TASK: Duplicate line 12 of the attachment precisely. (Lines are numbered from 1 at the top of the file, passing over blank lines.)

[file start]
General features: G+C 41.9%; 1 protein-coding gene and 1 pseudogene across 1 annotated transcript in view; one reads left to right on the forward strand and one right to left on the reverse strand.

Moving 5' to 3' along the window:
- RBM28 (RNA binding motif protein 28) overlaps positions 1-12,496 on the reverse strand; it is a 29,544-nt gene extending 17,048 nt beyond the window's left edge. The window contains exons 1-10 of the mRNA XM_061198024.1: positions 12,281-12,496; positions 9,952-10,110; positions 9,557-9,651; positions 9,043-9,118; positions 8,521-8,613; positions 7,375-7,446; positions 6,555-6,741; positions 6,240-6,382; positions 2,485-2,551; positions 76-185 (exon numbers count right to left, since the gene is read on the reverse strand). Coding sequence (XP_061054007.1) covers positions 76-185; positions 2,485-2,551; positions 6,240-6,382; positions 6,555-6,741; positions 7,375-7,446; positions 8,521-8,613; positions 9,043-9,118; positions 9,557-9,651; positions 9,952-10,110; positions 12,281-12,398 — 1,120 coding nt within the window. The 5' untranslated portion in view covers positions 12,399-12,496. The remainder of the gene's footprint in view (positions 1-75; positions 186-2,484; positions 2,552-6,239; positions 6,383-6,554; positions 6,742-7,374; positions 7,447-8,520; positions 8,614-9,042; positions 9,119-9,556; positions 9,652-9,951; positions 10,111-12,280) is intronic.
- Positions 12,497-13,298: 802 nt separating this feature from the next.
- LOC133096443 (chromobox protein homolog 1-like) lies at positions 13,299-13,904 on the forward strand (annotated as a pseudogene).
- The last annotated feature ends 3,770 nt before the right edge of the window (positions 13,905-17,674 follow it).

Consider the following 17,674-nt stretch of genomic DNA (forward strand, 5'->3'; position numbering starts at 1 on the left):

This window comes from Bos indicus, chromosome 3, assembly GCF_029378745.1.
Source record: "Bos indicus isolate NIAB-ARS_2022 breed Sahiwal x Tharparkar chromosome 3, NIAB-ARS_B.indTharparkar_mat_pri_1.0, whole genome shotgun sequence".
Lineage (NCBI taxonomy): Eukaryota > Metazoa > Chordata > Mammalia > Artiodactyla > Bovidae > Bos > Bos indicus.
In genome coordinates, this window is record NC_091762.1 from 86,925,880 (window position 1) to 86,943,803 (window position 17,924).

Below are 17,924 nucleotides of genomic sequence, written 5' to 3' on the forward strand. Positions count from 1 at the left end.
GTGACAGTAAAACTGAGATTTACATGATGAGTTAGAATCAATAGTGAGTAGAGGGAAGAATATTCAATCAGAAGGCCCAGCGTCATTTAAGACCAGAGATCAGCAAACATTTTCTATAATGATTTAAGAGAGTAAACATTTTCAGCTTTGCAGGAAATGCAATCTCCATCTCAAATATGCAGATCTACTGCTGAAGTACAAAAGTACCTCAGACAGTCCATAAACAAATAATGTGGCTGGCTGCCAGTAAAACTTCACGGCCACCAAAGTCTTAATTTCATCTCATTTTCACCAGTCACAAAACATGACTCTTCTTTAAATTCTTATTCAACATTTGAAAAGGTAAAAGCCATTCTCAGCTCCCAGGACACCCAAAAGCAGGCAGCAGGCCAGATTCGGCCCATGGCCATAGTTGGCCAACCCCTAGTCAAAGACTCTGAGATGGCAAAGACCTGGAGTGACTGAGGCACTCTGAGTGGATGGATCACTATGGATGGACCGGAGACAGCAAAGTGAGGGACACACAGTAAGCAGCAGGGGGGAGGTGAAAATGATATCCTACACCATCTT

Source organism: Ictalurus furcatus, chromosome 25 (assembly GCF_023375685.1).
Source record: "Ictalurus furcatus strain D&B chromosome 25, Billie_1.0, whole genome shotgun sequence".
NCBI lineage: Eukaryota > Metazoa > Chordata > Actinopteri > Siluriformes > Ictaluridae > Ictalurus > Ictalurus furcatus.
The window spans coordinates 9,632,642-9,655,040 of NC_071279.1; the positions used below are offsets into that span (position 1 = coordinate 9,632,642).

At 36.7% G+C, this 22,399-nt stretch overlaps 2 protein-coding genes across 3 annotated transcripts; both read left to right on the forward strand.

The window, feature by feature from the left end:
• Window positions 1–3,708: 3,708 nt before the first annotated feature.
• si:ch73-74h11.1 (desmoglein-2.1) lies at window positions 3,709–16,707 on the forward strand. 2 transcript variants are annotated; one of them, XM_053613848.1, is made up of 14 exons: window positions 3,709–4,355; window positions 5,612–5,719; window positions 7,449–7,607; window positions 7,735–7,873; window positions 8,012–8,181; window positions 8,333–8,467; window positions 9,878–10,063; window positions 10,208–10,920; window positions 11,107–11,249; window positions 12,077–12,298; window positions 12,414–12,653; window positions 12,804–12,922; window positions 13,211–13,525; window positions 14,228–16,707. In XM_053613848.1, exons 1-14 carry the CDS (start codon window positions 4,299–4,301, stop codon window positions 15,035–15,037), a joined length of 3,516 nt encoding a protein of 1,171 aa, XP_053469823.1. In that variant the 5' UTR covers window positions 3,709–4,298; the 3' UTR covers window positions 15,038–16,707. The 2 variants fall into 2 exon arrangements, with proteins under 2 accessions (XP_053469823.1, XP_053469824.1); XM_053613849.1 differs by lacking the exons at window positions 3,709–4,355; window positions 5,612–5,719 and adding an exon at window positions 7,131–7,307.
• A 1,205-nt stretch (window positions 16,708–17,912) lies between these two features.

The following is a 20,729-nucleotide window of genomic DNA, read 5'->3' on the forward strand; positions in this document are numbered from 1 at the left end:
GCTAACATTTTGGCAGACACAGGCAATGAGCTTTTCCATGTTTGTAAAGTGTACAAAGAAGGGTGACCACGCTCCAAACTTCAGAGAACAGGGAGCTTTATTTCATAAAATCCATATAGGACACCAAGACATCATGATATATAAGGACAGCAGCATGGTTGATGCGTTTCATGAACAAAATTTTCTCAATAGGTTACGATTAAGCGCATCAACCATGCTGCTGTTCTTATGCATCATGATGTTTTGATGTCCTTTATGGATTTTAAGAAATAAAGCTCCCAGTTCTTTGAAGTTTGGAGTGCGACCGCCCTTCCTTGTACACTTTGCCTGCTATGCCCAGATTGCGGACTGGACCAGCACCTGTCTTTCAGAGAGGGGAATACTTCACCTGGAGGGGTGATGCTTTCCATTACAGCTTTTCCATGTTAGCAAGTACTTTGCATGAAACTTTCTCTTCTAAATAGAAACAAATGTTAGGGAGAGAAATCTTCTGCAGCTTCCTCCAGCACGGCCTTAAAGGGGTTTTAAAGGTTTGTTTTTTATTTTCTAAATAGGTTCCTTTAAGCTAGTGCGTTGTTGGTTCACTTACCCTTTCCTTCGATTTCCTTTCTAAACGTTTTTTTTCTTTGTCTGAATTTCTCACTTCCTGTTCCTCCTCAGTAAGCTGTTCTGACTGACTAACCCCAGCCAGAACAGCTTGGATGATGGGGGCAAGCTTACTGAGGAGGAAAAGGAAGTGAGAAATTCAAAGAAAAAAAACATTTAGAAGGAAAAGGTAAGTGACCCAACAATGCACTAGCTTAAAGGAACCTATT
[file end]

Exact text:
Below are 17,924 nucleotides of genomic sequence, written 5' to 3' on the forward strand. Positions count from 1 at the left end.